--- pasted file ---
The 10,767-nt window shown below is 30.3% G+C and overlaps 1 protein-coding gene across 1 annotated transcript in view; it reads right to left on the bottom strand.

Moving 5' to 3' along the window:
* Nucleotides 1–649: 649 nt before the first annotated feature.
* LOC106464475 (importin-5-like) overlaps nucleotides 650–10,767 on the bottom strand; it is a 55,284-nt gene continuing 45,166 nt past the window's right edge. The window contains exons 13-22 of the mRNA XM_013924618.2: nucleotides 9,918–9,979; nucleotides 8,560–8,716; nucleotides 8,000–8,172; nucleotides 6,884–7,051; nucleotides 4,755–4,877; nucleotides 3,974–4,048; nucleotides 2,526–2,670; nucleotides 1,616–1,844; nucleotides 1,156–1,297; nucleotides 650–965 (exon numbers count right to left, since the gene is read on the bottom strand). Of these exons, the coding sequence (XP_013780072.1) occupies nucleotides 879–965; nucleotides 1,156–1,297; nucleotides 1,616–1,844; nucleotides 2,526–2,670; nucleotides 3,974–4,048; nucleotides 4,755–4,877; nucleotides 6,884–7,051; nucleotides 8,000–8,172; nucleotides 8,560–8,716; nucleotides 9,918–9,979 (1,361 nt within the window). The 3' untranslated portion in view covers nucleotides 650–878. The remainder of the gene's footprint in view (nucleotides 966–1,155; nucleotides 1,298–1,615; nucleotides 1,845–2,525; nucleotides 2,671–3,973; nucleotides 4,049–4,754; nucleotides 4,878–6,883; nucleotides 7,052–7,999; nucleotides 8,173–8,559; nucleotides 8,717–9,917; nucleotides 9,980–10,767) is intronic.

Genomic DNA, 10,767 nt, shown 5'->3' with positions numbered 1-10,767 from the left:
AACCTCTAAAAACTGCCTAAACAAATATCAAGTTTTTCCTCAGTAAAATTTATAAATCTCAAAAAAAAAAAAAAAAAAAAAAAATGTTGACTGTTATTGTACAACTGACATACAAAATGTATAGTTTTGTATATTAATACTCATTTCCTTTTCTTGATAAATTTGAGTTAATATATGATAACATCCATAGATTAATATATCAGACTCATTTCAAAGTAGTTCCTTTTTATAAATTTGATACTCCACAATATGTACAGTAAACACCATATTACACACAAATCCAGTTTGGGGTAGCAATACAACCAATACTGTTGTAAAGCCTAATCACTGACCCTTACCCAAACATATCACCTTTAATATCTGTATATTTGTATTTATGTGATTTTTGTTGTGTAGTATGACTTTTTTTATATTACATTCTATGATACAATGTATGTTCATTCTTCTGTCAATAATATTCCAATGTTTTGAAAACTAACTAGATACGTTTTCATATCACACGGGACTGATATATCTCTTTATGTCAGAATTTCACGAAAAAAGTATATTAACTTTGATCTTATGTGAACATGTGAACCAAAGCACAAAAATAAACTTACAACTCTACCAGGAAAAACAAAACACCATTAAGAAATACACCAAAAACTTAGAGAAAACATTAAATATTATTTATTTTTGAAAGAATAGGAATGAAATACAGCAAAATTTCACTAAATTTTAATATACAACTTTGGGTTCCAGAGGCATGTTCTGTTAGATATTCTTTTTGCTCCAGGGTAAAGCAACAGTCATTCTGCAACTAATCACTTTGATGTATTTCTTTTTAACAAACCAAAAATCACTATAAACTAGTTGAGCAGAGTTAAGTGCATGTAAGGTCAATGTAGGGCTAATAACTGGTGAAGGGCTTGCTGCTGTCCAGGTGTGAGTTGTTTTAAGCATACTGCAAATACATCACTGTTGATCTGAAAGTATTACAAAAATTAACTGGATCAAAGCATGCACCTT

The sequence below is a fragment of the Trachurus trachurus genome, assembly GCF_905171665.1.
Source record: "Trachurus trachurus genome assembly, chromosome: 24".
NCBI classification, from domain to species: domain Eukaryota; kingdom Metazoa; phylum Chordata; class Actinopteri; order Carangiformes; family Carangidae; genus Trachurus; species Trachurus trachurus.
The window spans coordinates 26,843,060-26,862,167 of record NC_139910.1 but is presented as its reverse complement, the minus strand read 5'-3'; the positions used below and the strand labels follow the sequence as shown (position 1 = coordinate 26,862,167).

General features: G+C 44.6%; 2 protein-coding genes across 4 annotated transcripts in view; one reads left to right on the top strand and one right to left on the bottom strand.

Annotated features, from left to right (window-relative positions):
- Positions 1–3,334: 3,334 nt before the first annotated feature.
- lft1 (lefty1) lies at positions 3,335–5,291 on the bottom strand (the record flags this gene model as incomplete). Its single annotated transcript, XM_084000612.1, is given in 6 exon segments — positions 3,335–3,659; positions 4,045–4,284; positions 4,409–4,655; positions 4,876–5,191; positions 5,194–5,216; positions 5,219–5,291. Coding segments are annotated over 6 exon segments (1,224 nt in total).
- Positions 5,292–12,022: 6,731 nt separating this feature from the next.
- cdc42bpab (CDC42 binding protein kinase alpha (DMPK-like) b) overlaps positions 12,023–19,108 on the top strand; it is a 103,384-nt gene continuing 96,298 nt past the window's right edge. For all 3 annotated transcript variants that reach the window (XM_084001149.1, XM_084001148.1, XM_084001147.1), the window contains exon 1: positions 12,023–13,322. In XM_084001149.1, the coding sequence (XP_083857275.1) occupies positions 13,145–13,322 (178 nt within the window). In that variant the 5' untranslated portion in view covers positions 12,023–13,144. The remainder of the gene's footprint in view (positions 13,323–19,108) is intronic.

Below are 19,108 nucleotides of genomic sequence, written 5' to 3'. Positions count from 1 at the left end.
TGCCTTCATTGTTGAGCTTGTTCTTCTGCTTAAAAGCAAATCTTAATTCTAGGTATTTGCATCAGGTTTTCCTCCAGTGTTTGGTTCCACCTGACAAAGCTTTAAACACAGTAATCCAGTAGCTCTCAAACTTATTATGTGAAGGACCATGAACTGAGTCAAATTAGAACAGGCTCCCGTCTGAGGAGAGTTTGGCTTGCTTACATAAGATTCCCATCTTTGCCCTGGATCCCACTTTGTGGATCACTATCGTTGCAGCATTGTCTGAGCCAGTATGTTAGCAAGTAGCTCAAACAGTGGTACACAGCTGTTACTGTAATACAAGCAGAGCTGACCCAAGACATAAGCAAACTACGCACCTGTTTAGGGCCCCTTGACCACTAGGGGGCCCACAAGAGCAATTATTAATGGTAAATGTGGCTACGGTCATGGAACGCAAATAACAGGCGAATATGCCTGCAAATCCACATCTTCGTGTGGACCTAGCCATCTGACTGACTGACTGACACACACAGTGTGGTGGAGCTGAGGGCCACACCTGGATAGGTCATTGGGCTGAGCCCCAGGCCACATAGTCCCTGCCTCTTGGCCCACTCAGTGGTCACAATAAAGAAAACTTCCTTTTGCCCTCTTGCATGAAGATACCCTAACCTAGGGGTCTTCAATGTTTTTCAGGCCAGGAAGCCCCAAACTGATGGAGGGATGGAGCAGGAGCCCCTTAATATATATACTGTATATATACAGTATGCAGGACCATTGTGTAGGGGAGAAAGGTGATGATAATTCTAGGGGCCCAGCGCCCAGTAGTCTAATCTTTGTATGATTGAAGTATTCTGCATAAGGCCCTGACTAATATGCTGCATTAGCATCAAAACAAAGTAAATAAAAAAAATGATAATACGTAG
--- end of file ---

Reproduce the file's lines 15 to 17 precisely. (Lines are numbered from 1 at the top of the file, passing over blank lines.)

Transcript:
- Positions 5,292–12,022: 6,731 nt separating this feature from the next.
- cdc42bpab (CDC42 binding protein kinase alpha (DMPK-like) b) overlaps positions 12,023–19,108 on the top strand; it is a 103,384-nt gene continuing 96,298 nt past the window's right edge. For all 3 annotated transcript variants that reach the window (XM_084001149.1, XM_084001148.1, XM_084001147.1), the window contains exon 1: positions 12,023–13,322. In XM_084001149.1, the coding sequence (XP_083857275.1) occupies positions 13,145–13,322 (178 nt within the window). In that variant the 5' untranslated portion in view covers positions 12,023–13,144. The remainder of the gene's footprint in view (positions 13,323–19,108) is intronic.

Below are 19,108 nucleotides of genomic sequence, written 5' to 3'. Positions count from 1 at the left end.